[4a = 8 ⇒ a = 2] since PQS is an equilateral triangle

Hence length of each side of triangle is ‘8’.

Question 19.

The cable of a uniformely loaded suspension bridge hangs in the form of a parabola. The roadway which is horizontal and 72 mt. long is supported by vertical wires attached to the cable, the longest being 30 mts. and the shortest being 6 mts. Find the length of the supporting wire attached to the road-way 18 mts. from the middle.

Solution:

Let AOB be the cable [0 is its lowest point and A, B are the highest points]. Let PRQ be the bridge suspended with PR = RQ = 36 mts. (see above Fig.).

PA = QB = 30 mts (longest vertical sup-porting wires)

OR = 6 mts (shortest vertical supporting wire) [the lowest point of the cable is up¬right the mid-point R of the bridge]

Therefore, PR = RQ = 36 mts. We take the origin of coordinates at 0, X-axis along the tangent at O to the cable and the Y-axis along \(\overleftrightarrow{\mathrm{RO}}\). The equation of the cable would, therefore, be x^{2} = 4ay for some a > 0. We get B = (36, 24) and 36^{2} = 4a × 24.

Therefore, 4a = \(\frac{36 \times 36}{24}\) = 54 mts.

If RS = 18 mts. and SC is the vertical through S meeting the cable at C and the X-axis at D, then SC is the length of the supporting wire required. If SC = l mts, then

DC = (l – 6) mts. As such C = (18, l – 6).

Since C is on the cable, 18^{2} = 4a (l – 6)

⇒ l – 6 = \(\frac{18^{2}}{4 a}\) = \(\frac{18 \times 18}{54}\) = 6

⇒ l = 12

Question 20.

Find the condition for the straight line lx + my + n = 0 to be a tangent to the parabola y^{2} = 4ax and find the co-ordinates of the point of contact.

Solution:

Let the line lx + my + n = 0 be a tangent to the parabola y^{2} = 4ax at (at^{2}, 2at). Then the equation of the tangent at P(t) is x – yt + at^{2} = 0 then it represents the given line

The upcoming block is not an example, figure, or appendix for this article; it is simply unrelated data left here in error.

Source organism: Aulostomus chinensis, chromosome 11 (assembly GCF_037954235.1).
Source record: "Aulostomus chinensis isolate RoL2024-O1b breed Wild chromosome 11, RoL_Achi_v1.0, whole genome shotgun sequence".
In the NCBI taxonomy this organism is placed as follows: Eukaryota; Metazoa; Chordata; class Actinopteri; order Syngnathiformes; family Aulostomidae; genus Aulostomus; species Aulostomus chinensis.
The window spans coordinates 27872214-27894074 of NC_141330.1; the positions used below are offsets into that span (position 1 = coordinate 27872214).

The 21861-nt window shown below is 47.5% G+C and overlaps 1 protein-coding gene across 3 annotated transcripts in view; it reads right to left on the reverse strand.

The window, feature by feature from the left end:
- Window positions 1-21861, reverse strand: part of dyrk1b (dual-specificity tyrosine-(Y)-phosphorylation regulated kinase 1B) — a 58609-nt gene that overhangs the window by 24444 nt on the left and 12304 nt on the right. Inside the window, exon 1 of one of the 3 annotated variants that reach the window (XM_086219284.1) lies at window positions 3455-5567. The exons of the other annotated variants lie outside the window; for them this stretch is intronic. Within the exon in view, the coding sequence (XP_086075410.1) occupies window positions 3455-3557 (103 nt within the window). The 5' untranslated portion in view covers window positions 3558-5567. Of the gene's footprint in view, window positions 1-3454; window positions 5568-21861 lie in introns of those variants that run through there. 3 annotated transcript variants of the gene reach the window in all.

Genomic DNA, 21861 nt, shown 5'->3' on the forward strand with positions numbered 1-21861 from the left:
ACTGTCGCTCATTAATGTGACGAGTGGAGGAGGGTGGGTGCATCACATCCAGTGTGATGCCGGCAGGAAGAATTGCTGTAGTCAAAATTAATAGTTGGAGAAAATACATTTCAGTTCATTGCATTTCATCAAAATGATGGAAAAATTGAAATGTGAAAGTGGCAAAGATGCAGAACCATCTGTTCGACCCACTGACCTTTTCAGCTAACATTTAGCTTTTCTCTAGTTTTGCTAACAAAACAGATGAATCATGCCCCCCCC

lx + my + n = 0, then

Question 21.

Show that the straight line 7x + 6y = 13 is a tangent to the parabola y^{2} – 7x – 8y + 14 = 0 and find the point of contact.

Solution:

Equation of the given line is 7x + 6y = 13, equation of the given parabola is y^{2} – 7x – 8y + 14 = 0.

By eliminating x, we get the ordinates of the points of intersection of line and parabola adding the equations y^{2} – 2y + 1 = 0.

i.e., (y – 1 )^{2} = 0 ⇒ y = 1, 1.

∴ The given line is tangent to the given parabola.

If y = 1 then x = 1 hence the point of contact is (1, 1).

Question 22.

Prove that the normal chord at the point other than origin whose ordinate is equal to its abscissa subtends a right angle at the focus.

Solution:

Let the equation of the parabola be

y^{2} = 4ax and P(at^{2}, 2at) be any point …………………. (1)

On the parabola for which the abscissa is equal to the ordinate.

i.e., at^{2} = 2at ⇒ t = 0

or t = 2. But t ≠ 0. Hence the point (4a, 4a) at which the normal is

y + 2x = 2a(2) + a(2)^{3} (or)

y = (12a – 2x) ………………….. (2)

Substituting the value of

y = 12a – 2x in (1) we get

(12a – 2x)^{2} = 4ax (or)

x^{2} – 13ax + 36a^{2} = (x – 4a) (x – 9a) = 0

⇒ x = 4a, 9a

corresponding values of y are 4a and -6a. Hence the other points of intersection of that normal at P(4a, 4a) to the given parabola is Q(9a, -6a), we have S(a, 0).

Slope of the \(\overline{\mathrm{SP}}\) = m_{1} = \(\frac{4a-0}{4a-a}\) = \(\frac{4}{3}\),

Slope of the \(\overline{\mathrm{SQ}}\) = m_{2} = \(\frac{-6a-0}{9a-a}\) = \(\frac{3}{4}\)

clearly m_{1}m_{2} = -1, so that \(\overline{\mathrm{SP}}\) ⊥ \(\overline{\mathrm{SQ}}\)

Question 23.

From an external point P, tangent are drawn to the parabola y^{2} = 4ax and these tangent make angles θ_{1}, θ_{2} with its axis, such that tan θ_{1} + tan θ_{2} is constant b. then show that P lies on the line y = bx.

Solution:

Let the coordinates of P be (x_{1}, y_{1}) and the equation of the parabola y^{2} = 4ax. Any tangent to .the parabola is y = mx + \(\frac{a}{m}\), if this passes through (x_{1}, y_{1}) then

y_{1} = mx, + \(\frac{a}{m}\)

i.e., m^{2}x_{1} – my_{1} + a = 0 ………………… (1)

Let the roots of (1) be m_{1}, m_{21}.

Then m_{1} + m_{2} = \(\frac{\mathrm{y}_{1}}{\mathrm{x}_{1}}\)

⇒ tan θ_{1} + tan θ_{2} = \(\frac{\mathrm{y}_{1}}{\mathrm{x}_{1}}\)

[∵ The tangents make angles θ_{1}, θ_{2} with its axis (x – axis) then their slopes m_{1} = tan θ_{1} and m_{2} = tan θ_{2}].

∴ b = \(\frac{\mathrm{y}_{1}}{\mathrm{x}_{1}}\) ⇒ y_{1} = bx_{1}

∴ P(x_{1}, y_{1}) lies on the line y = bx.

Question 24.